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For Melbourne office tenants, it’s going to get worse before it gets better

June 26, 2017

An artist's impression of 664 Collins Street . Image: Floodslicer

For tenants seeking to set up a new city office, it is about to get worse before it gets better.

More corporate occupants leased space in Melbourne than in any other capital city in the second half of last year – driving vacancy down to a cyclically low 6.4 per cent and boosting asking rents, particularly for premium-quality stock, which reported an 8.5 per cent value surge in the December-2016 quarter alone.

City office rents are expected to continue to increase almost across the board this year and next (prime quality rentals now average $387 a square metre per annum, according to agency Knight Frank, their highest level on record).

However, the value of tenant incentives – an industry discount landlords offer tenants for signing a lease (and which is often delivered in the form of a paid fitout) – is expected to drop across all grades.

Tenants seeking the city’s “premium” (highest quality) stock will be most affected, with Colliers International estimating incentives will dip to below 20 per cent in 2019, down from the current rate of between 28 and 32 per cent.

The Melbourne CBD office leasing environment – described by some as a “landlords market” – exists because developers have been too slow to start building new offices in Melbourne’s city.

One Melbourne Quarter. Image: Supplied Lend Lease and ARUP have taken pre-commitments on One Melbourne Quarter. Image: Supplied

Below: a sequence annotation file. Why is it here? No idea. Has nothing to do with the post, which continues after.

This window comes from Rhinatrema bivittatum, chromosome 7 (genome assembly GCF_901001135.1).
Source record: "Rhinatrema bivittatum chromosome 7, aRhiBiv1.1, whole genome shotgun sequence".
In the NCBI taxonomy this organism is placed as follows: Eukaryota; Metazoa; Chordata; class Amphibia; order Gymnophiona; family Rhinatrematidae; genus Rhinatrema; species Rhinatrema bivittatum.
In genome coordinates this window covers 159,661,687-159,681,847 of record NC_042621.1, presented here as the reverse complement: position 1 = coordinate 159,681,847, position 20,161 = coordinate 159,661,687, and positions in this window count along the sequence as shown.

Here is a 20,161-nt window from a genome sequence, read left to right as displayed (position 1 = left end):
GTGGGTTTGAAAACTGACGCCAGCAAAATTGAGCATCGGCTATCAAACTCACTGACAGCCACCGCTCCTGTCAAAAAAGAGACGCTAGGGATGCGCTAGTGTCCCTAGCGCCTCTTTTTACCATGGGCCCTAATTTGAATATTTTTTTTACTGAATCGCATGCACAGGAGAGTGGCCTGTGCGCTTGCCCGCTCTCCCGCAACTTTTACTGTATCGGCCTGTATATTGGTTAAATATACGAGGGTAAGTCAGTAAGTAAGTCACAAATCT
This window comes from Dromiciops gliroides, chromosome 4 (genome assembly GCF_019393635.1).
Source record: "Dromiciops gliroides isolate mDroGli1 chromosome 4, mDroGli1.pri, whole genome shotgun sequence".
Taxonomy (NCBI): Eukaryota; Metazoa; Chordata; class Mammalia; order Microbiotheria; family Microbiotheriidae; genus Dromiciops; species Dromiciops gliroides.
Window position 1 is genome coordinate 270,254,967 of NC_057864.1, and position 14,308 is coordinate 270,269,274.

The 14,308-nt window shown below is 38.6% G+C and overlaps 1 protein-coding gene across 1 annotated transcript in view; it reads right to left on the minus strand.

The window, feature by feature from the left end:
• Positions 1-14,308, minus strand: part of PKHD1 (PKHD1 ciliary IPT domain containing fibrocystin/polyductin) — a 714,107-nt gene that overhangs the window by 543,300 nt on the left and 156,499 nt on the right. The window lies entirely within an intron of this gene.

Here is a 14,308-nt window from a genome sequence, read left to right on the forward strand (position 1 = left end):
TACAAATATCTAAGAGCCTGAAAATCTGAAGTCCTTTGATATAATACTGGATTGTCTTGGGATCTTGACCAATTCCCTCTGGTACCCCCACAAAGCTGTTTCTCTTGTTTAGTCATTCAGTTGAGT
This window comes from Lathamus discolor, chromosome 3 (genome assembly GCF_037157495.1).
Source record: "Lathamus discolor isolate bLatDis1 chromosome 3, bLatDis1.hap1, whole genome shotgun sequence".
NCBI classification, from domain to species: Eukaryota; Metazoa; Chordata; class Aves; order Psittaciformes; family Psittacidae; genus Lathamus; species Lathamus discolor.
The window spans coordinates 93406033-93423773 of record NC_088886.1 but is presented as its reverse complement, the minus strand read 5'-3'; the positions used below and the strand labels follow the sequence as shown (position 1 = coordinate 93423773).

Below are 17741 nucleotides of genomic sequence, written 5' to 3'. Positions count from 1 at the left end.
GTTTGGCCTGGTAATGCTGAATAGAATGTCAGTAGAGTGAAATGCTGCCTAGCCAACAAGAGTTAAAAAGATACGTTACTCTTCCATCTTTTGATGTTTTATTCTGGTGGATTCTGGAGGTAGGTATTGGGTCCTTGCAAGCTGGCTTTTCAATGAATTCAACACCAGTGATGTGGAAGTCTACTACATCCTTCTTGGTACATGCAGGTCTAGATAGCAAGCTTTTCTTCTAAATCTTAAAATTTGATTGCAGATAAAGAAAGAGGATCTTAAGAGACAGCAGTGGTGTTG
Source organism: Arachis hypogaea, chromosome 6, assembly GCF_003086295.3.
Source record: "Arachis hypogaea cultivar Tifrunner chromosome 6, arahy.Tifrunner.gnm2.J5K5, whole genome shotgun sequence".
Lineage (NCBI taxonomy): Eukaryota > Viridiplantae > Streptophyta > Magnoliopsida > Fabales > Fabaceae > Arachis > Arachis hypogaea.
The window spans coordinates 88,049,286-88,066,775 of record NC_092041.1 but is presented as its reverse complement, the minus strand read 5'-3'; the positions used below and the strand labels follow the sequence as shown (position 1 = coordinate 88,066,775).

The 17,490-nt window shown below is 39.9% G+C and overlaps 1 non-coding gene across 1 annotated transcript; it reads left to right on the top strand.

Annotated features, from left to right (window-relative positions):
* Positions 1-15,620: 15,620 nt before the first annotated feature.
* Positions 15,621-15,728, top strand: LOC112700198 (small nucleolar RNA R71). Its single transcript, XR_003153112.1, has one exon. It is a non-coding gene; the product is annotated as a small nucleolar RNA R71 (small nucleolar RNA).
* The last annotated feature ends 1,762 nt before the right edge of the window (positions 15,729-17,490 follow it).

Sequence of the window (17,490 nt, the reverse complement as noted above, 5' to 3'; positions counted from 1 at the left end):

On top of that, several large offices were withdrawn from the leasing sector for renovation or redevelopment, including former KPMG space at 161 Collins Street and 477 Collins Street.

As tenants relocate to new buildings, Colliers is expecting “backfill” led vacancy at 447 Collins Street in 2019 and 80 Collins Street South (2020).

“Tenants looking for space this year will find their options severely constrained as the next tranche of new supply does not hit the market until early 2018,” Colliers national director of research, Anneke Thompson, said. “We expect that by the middle of 2017, the vacancy rate will be as low as 4.2 per cent.”

“The first completion in the next cycle is likely to be 664 Collins Street, a 25,000-square-metre building with pre-commitments to Pitcher Partners (8000 square metres) and Exxon Mobil (7100 square metres,” Colliers said in its latest Melbourne CBD research report.

“One Melbourne Quarter (26,400 square metres) will follow, which currently has 13,000 square metres of pre-commitment to Lend Lease and ARUP.

“Tower 5 at Collins Square (36,000 square metres) is also likely to be complete in late 2018, with developer Walker Corporation believed to have secured Transurban to 14,100 square metres, leaving 22,000 square metres available”.

Investa’s head of research and strategy David Cannington said it was the combination of solid absorption and strong capital growth that activated what is the largest building boom since the early 1990s, of Melbourne CBD offices.

Investa calculates that some 370,000 square metres of approved new office space is likely to be added to the Melbourne CBD office market over the next five years.

“Looking through the severe shortfall of new office space in 2017, driving tighter leasing market conditions over the coming 12-18 months, a surge in new office supply is fast approaching,” Mr Cannington said.

“Along the Collins Street spine of the CBD alone, around 200,000 square metres of new office space is currently under construction and is due for completion from 2018-2020”.

Investa expects that by 2020 Melbourne will be home to the largest CBD office market in Australia – but whether landlords and commercial leasing agents will be celebrating that milestone, remains to be seen.

Agents are expecting a significant amount of “backfill” vacant space to be filled, when the tenants who have pre-committed to these new offices under construction, move in.

“The outlook for office leasing conditions in Melbourne is likely to soften rapidly from 2019 with the vacancy rate expected to increase to a 20-year high of over 20 per cent by 2020,” Mr Cannington said.

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